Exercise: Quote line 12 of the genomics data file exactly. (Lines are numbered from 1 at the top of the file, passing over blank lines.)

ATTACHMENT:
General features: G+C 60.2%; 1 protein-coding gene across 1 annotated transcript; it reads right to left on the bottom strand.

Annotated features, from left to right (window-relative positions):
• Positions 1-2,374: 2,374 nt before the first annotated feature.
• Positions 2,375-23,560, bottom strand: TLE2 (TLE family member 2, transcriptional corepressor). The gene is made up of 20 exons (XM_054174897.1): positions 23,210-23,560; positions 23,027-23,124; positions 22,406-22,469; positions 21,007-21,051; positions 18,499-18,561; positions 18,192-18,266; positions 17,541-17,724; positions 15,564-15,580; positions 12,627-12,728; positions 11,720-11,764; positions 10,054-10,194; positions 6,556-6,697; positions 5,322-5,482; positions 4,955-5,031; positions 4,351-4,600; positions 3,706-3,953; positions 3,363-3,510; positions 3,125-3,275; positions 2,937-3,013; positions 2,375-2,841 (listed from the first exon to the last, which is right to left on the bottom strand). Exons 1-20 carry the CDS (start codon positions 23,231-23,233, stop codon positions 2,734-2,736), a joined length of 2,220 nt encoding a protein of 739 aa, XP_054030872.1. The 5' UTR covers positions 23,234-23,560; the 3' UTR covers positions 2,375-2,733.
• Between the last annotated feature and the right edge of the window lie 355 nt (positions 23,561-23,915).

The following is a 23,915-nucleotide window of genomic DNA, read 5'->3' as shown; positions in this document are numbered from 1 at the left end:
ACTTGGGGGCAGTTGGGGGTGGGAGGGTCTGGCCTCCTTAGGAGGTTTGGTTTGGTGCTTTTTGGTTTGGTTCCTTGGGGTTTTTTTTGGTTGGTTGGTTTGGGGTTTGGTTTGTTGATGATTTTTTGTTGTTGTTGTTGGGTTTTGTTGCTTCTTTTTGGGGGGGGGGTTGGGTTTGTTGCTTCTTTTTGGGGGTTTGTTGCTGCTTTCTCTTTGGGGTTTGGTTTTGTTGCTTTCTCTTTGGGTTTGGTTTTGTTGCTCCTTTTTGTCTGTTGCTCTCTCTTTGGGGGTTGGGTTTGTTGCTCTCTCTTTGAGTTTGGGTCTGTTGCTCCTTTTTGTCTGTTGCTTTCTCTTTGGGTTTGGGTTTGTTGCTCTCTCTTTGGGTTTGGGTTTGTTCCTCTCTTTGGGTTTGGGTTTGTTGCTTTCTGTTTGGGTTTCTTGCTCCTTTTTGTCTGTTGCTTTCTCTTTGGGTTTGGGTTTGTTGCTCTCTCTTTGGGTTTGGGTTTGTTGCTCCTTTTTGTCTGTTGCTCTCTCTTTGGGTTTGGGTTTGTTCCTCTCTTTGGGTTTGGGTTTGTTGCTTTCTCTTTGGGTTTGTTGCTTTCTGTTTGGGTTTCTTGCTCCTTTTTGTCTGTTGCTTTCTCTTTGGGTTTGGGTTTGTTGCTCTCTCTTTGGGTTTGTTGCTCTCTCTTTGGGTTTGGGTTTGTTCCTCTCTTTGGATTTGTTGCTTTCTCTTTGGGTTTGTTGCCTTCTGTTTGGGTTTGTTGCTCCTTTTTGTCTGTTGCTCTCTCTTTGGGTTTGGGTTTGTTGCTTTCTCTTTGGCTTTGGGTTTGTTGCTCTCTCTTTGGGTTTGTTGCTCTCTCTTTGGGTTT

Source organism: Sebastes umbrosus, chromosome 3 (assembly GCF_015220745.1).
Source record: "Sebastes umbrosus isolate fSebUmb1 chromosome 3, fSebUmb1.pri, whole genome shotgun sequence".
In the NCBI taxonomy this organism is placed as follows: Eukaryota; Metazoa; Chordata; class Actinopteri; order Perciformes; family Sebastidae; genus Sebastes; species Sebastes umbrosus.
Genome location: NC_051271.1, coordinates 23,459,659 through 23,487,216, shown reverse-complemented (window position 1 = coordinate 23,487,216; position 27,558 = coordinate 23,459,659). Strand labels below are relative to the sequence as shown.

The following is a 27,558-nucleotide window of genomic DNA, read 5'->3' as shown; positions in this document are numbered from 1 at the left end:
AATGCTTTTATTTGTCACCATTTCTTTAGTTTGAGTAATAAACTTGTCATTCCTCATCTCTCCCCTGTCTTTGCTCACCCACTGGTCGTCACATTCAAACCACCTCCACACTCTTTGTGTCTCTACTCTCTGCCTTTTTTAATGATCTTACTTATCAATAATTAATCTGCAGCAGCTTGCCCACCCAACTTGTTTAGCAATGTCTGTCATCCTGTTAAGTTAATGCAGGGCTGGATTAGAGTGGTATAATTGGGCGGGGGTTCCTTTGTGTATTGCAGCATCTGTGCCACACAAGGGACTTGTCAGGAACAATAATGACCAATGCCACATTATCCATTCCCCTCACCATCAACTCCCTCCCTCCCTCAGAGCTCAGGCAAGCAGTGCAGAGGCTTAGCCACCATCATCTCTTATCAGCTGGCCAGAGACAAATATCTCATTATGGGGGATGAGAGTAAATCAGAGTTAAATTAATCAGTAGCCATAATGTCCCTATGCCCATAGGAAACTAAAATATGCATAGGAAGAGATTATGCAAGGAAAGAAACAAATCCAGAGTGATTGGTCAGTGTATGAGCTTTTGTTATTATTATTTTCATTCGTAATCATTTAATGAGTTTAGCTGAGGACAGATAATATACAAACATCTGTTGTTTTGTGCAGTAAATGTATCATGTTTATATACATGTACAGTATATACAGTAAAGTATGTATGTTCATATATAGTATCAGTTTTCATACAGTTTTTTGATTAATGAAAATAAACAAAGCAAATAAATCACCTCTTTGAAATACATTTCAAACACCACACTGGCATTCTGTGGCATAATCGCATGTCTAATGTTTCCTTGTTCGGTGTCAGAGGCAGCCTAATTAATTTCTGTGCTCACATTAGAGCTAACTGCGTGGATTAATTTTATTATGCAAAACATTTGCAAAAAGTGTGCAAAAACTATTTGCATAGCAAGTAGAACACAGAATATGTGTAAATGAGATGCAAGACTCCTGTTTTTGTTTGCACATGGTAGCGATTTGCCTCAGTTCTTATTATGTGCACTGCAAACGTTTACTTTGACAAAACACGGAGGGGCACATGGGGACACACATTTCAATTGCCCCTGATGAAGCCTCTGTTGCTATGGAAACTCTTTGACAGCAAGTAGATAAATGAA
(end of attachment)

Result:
The following is a 27,558-nucleotide window of genomic DNA, read 5'->3' as shown; positions in this document are numbered from 1 at the left end: